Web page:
Cubs Have Lost Estimated $126M in Expected Value from Poor Pitching Development

A recent study has estimated that the Cubs’ inability to develop pitching prospects has cost the organization $126 million over the last X years. Wow. These findings were published a few months ago by Driveline Baseball, an innovative data-driven performance center research center located south of Seattle.

Driveline founder Kyle Boddy has been at the forefront of pitching development, specifically when it comes to increased velocity and injury prevention, and recently interviewed for an unspecified position within the Cubs organization. Imagine showing up to an interview data quantifying just how much your prospective employer’s failures have cost them.

Shown below is a complete value estimation for every farm system. Most notable is that the Dodgers and Astros have produced nearly half a billion dollars in value by developing prospects. Also eye-catching is that the Cardinals have produced an estimated $350 million value.

The prospect pipeline that the Cubs’ front office intended to create has produced anything but a steady flow of contributors. While they’re at a net positive in terms of position players, the highly publicized failure to develop pitching has them about $102 million in the hole. No wonder they saw the need to shake things up at the minor-league level of the org.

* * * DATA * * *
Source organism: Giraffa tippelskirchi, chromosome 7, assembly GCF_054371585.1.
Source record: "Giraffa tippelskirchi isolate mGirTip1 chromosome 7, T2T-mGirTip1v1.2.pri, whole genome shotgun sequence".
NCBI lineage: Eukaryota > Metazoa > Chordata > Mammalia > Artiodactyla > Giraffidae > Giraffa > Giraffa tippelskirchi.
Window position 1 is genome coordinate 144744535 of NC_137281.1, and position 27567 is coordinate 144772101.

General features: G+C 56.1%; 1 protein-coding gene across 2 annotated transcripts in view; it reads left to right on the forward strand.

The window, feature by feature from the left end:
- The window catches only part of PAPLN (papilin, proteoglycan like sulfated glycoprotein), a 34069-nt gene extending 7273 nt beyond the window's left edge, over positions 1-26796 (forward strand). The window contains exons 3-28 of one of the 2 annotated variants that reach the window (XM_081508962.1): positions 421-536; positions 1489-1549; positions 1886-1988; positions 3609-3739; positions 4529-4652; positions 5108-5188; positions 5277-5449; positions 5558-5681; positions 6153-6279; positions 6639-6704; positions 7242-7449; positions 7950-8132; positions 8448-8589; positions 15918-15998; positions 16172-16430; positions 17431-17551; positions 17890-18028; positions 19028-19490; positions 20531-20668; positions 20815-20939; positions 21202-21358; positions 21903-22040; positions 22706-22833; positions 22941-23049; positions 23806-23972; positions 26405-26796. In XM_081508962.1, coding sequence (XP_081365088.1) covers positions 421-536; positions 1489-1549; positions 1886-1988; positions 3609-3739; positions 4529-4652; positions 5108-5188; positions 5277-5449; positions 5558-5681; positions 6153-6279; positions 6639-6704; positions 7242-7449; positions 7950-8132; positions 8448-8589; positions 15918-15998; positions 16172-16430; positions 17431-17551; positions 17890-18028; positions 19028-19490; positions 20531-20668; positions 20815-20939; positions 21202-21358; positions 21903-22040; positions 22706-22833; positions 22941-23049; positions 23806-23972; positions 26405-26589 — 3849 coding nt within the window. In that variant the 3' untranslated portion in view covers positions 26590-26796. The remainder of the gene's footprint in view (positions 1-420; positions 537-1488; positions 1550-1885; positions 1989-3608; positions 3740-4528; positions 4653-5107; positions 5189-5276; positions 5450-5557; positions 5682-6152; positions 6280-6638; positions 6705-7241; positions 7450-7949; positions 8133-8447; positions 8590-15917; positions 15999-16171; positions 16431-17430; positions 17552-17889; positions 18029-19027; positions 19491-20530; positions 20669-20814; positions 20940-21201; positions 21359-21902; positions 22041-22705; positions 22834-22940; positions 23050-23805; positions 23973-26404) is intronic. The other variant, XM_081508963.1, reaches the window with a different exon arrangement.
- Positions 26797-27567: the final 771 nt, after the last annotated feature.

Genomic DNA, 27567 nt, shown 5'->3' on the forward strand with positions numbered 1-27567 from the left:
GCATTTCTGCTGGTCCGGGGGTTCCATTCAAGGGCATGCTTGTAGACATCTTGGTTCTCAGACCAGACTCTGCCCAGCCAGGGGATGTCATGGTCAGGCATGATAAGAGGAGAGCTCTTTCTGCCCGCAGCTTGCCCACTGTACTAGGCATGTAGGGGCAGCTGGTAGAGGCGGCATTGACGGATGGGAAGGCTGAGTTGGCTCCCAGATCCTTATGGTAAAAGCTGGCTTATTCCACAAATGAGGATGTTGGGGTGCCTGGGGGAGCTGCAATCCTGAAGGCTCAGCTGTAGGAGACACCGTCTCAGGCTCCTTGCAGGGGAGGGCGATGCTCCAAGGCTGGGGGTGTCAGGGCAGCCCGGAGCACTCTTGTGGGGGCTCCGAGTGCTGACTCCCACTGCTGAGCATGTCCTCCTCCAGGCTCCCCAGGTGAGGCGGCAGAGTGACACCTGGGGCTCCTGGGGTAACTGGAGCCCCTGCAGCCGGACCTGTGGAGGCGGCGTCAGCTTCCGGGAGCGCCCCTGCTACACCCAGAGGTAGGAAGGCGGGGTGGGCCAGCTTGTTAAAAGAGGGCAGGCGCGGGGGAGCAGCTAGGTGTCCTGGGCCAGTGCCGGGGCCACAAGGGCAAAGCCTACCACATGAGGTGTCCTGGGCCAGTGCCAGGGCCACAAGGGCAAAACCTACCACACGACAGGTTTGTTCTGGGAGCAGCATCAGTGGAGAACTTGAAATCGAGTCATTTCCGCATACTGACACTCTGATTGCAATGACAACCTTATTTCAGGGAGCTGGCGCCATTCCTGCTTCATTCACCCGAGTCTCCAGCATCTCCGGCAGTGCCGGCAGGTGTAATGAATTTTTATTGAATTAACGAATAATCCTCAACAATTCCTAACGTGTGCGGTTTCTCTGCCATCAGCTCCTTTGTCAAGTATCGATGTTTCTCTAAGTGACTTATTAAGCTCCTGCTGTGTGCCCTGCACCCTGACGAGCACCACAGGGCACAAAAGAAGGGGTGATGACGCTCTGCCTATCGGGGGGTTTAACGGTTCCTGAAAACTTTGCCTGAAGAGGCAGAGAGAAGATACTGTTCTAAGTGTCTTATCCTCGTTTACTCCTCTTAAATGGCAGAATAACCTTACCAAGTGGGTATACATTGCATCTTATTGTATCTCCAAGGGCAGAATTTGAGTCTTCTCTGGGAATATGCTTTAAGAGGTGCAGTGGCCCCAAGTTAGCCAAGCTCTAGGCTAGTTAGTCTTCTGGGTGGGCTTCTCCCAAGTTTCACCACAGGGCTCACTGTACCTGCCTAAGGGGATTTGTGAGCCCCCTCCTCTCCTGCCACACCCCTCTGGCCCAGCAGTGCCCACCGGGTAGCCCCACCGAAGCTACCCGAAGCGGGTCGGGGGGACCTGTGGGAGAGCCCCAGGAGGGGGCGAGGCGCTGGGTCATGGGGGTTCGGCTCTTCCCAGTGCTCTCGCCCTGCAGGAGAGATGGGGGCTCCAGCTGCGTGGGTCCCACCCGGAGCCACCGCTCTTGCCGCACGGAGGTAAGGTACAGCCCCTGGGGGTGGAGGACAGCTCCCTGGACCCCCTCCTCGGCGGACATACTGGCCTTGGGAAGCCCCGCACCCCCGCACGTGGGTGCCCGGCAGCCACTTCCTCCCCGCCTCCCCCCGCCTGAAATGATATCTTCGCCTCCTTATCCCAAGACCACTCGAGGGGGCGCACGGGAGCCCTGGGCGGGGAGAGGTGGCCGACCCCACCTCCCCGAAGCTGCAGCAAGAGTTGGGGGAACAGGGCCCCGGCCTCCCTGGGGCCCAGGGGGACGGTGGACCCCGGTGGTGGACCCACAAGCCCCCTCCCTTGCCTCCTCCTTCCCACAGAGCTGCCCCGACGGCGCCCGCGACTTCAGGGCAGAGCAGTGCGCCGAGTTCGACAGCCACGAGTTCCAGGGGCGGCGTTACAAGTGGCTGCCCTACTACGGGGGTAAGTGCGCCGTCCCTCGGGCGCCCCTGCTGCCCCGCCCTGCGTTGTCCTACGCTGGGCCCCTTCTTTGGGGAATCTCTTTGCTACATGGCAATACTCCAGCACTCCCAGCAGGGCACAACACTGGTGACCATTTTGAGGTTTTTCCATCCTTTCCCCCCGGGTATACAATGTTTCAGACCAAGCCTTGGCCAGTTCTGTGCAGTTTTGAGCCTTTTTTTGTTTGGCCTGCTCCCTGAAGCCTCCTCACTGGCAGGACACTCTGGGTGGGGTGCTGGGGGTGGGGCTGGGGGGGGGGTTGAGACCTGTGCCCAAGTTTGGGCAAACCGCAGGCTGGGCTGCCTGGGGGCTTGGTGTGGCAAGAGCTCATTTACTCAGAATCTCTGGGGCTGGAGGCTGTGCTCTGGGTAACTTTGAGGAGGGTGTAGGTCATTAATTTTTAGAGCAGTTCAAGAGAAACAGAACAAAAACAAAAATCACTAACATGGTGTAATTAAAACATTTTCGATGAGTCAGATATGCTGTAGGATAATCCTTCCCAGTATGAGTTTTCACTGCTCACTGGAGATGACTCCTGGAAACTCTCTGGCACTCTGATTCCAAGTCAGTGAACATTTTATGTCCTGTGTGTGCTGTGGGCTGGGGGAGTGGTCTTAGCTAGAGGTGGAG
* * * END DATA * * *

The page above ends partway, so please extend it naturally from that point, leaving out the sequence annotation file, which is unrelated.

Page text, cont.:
The Cubs won a World Series with one of the youngest cores in MLB history, but many of those players were acquired through trade or free agency. For instance, Anthony Rizzo, Ben Zobrist, Addison Russell, Jason Heyward, Dexter Fowler, and the entire pitching staff were all byproducts of trades or signings. Javy Báez was drafted by Jim Hendry (you know you’re writing a sad post when Hendry’s name is mentioned). In fact, the only international free agents or non first-round draftees that have been contributors over the last few years are Willson Contreras and David Bote.

The Cubs’ inability to develop players is simply unacceptable. To be almost half a billion dollars worse than the Cardinals at developing prospects over this decade makes me sick. Expect big changes this offseason, folks, and don’t get too attached to your favorite players.


  1. When it comes to some of the names we know, this sort of thing makes me wonder what the thought process is behind needing to unload some of those players. In other words, is the problem that the Cubs drafted or signed the wrong players, or is it that they failed to develop them properly once they were drafted or signed. If, as this data seems to imply, the problem is development, wouldn’t it be logical to simply work with a lot of the talent you already have in house? I’m not saying all, but I have a hard time believing that a player who had the talent to be drafted in the upper part of the first round, by the Cubs or someone else, is a lost cause at age 25. I fully recognize draft status is not a sure fire indicator of future success at the major league level, but I also have a hard time looking at players like Almora, Jr, Russell, or Happ and thinking they have nothing to offer.

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